After replacing the headlight and boot, reposition the wire harness and push the male features on the wire harness retainers upwards and through the holes in the car frame!
Posted on Feb 21, 2009
OK guys, what's the big deal? I just changed both headlamps in my 2000 Mazda MPV in 15 minutes, and that included just looking at the situation to see what I was up against. After reading the horror stories here, I was braced for a rough time, and it was already 9:30 PM. The only thing I removed was the fuse box on the passenger side so I could get a better look see. That was just one nut. Squeezing the power connector off wasn't that bad, and then gently pulling the rubber boot off was probably the part that I was concerned with so it would not tear. DO NOT loosen the phillips screw as others mentioned. Just push down on the wire clamp and release the bulb. The clamp will swing away like it's on a hinge. Put the new bulb in place (note that the two closer prongs are on the bottom) and make sure you do not handle the bulb itself. Close the clamp, Replace the rubber boot, and plug in the connector. Same on the driver side. You do not have to remove the battery or anything else. Lest you think I'm some guy with skinny hands and fingers, lets just say that I'm vertically challenged and according to the charts I should be about 8'2"! I don't understand the big deal that some of you guys made over this. And I Love my MPV!
Posted on Sep 10, 2009
Ok here's the solution! but first-the clock position i will describe is looking from the engine side to the front. ok?
the only problem really here is if you didn't see how the clip was installed or you forgot how it looks like installed and you cannot put it back. here's the trick - the phillip screw at 9 o'clock position will hold the flat side of the spring in place so loosen it a bit. put the light bulb in position - the middle tab is on top. position the flat side of the spring against the phillip screw. - one end of the spring (without the hook) will be positioned at 6 o'clock and sitting inside the recess ( flat side) of the light bulb metal frame. now, the other side of the spring where the elbow is should be on the 12 o'clock position. note: only the open end and the elbow part of the spring is in contact with the light bulb metal frame and is pushing it in place. because of these two contact it will hold the spring in place while you push the hook end at 3 o'clock position. i suggest you practice by pressing your thumb against the flat side of the spring and the bulb metal frame. if the two contact are in place you can push the hook part and it will stay in position. once you got the spring in position you can put back the rubber boot - the position of the rubber pull tab is at 6 o'clock. connect the electrical - done!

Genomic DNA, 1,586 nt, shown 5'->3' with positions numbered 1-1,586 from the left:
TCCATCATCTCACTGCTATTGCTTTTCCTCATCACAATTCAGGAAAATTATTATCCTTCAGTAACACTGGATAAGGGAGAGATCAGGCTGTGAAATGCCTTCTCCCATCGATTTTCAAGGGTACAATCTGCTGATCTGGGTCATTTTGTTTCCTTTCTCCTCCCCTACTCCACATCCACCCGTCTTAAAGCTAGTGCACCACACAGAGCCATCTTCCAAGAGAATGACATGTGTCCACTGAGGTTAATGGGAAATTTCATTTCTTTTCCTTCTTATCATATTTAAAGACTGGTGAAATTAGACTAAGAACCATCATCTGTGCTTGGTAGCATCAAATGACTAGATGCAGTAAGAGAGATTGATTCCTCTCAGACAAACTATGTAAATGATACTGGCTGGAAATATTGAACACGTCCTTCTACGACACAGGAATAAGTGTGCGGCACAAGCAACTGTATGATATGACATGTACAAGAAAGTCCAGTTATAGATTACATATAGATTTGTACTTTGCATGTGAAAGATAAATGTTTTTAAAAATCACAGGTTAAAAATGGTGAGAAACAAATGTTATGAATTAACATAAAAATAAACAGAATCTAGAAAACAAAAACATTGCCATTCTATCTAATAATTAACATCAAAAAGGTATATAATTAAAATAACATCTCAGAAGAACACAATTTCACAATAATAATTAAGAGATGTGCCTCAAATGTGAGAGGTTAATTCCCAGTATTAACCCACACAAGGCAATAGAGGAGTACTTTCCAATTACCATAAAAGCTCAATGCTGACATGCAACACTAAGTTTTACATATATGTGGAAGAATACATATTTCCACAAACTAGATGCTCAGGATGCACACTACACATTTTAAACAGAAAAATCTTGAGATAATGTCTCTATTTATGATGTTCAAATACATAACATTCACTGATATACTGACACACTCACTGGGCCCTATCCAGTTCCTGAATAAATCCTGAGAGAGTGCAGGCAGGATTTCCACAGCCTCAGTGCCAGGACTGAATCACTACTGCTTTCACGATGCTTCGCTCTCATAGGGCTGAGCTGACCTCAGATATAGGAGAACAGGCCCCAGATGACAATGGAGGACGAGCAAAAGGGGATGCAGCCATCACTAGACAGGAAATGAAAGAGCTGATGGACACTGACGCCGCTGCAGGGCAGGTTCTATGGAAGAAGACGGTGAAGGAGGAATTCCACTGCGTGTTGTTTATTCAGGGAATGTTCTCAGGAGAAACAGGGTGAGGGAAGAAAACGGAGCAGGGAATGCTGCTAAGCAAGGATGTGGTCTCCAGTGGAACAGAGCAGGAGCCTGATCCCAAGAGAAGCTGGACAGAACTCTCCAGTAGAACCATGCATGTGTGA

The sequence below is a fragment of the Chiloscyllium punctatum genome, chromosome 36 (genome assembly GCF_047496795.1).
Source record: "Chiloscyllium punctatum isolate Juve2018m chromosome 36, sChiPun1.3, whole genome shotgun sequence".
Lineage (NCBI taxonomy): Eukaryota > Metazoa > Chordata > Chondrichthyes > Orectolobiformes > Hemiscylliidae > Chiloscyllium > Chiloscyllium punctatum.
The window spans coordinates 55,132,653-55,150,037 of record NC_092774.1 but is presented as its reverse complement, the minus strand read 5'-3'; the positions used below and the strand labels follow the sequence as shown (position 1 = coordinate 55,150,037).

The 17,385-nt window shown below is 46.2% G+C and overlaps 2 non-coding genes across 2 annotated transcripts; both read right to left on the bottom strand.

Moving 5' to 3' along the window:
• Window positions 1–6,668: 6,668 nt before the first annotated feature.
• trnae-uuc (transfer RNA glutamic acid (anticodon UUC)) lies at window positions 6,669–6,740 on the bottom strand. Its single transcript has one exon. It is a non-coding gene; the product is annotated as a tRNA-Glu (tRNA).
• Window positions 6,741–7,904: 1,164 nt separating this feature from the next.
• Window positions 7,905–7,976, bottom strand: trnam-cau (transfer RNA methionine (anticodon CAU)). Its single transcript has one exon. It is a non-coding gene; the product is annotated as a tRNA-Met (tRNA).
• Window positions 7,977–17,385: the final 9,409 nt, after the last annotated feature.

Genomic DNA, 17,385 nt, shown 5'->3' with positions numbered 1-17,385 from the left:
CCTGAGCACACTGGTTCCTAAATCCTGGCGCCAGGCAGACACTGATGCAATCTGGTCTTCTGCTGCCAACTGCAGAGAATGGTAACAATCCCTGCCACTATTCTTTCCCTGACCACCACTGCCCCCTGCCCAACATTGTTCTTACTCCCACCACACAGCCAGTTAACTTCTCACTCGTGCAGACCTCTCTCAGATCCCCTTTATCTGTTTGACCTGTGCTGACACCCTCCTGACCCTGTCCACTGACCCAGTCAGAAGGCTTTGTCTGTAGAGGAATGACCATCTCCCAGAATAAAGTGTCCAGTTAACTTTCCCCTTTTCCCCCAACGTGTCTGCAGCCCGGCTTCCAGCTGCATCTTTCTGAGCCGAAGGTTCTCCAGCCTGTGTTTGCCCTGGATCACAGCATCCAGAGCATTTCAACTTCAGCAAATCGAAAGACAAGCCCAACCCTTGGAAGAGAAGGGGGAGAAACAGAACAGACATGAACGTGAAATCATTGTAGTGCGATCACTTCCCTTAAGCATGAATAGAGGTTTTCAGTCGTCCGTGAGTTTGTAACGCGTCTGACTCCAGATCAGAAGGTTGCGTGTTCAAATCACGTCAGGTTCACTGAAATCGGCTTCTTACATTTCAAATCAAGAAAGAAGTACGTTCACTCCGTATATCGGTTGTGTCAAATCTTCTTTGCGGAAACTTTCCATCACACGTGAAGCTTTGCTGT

Posted on Dec 18, 2009
I took the plug and rubber boot off the other headlight then used a small bathroom mirror to get a clear view of how the clip was attached. Seeing it in place made all the difference. It then took me 15 minutes of fiddling to get the other one on but having seen how the clip fits allowed me to stick with it and get it done!
Posted on May 25, 2009
I agree completely with the last message. I JUST finished replacing the driver side headlight on my 2002 MPV and as I was going through the painful exercise, I was also swearing I'd never buy another mazda.
A couple of tips to assist the next guys stuck in the same predicament.
1) Remove the battery completely to gain some working room
2) Before removing the clip, DO LOOK CAREFULLY to see how it's installed. Note how the screw holds the clip at 9 o'clock and note carefully how it's help in place at 3 o'clock. I did not do that and it was a struggle to figure out how it went. I had made the incorrect assumption that the clip just swung out and stayed in place, but nooo, it just falls out pretty much as soon as it's unclipped. The manual does not show the entire view of the assembly. It's difficult to look, but having the battery out helps. Use a mirror if need be.
3) It's just about impossible to keep the bulb in place while trying to put that darn clip back exactly as it's supposed to go. What saved the day for me was to put small pieces of duct tape on the bottom two metal tabs of the bulb (at 5 and 7 o'clock) to keep it in its proper spot as I was manhandling the clip in place. Once the clip is in place, just remove the tape and the rest is easy.
Posted on Jan 03, 2009
Not fun, especially on drivers side, so consider whether you really want to do this... but if you get lucky, it won't take very long.